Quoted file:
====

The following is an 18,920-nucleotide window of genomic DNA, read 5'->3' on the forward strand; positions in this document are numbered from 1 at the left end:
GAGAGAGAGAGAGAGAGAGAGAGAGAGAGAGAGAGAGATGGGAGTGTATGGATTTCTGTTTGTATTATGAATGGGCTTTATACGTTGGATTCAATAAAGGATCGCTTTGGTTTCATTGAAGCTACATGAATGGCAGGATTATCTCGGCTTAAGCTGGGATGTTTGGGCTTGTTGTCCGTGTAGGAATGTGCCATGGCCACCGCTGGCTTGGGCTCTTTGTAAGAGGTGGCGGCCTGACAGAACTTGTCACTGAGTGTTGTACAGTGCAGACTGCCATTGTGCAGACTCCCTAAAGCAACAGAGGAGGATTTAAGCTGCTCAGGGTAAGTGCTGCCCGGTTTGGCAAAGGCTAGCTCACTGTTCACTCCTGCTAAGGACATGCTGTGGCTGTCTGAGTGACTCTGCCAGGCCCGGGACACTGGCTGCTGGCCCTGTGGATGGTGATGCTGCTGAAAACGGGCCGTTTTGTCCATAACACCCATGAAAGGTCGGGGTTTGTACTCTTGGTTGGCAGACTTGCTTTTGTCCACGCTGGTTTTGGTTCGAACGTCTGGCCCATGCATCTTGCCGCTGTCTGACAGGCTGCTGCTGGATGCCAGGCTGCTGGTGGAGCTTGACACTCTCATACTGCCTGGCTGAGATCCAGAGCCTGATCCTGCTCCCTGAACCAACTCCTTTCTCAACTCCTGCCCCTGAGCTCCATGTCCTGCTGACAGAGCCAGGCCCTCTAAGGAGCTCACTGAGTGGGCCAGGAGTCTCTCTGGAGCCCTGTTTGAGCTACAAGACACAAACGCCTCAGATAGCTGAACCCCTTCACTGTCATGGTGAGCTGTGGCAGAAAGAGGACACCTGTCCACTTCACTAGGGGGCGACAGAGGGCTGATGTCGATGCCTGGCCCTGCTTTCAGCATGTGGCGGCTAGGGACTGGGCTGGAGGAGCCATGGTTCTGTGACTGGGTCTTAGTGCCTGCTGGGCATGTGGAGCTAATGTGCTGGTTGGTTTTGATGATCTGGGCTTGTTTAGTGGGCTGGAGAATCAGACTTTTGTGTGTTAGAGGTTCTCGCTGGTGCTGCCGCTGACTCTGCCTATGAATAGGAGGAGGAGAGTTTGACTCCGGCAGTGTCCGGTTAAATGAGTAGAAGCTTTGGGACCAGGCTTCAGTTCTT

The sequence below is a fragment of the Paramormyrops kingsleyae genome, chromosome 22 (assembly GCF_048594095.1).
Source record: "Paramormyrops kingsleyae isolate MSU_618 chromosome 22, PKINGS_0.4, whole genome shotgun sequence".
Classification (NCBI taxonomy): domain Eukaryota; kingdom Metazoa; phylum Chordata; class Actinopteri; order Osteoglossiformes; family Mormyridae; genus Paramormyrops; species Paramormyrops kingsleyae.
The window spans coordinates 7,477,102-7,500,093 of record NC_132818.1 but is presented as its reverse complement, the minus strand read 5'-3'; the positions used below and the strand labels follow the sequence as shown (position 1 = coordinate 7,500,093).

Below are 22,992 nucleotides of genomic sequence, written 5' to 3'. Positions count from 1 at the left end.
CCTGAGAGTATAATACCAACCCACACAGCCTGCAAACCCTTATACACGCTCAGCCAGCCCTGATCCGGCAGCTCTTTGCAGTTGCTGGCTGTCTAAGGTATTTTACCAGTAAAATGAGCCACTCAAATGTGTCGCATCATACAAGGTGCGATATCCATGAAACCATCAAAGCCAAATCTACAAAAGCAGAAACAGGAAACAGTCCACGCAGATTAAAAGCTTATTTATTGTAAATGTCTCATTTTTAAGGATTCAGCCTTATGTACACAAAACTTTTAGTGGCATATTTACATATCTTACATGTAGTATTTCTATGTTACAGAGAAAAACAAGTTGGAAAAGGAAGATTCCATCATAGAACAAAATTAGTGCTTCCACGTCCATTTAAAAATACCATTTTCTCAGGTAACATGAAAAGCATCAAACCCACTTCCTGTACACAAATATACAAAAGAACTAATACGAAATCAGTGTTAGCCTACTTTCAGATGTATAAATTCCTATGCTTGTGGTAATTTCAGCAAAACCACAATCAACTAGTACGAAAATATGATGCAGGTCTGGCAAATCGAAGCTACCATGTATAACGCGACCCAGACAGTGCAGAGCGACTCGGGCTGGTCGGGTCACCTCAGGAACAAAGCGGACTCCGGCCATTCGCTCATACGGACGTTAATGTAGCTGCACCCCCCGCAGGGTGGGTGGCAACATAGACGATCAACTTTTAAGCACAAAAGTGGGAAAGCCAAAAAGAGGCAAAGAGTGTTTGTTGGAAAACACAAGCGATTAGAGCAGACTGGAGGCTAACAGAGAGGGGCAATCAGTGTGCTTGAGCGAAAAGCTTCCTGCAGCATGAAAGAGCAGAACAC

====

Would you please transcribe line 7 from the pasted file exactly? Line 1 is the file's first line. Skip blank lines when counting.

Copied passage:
Below are 22,992 nucleotides of genomic sequence, written 5' to 3'. Positions count from 1 at the left end.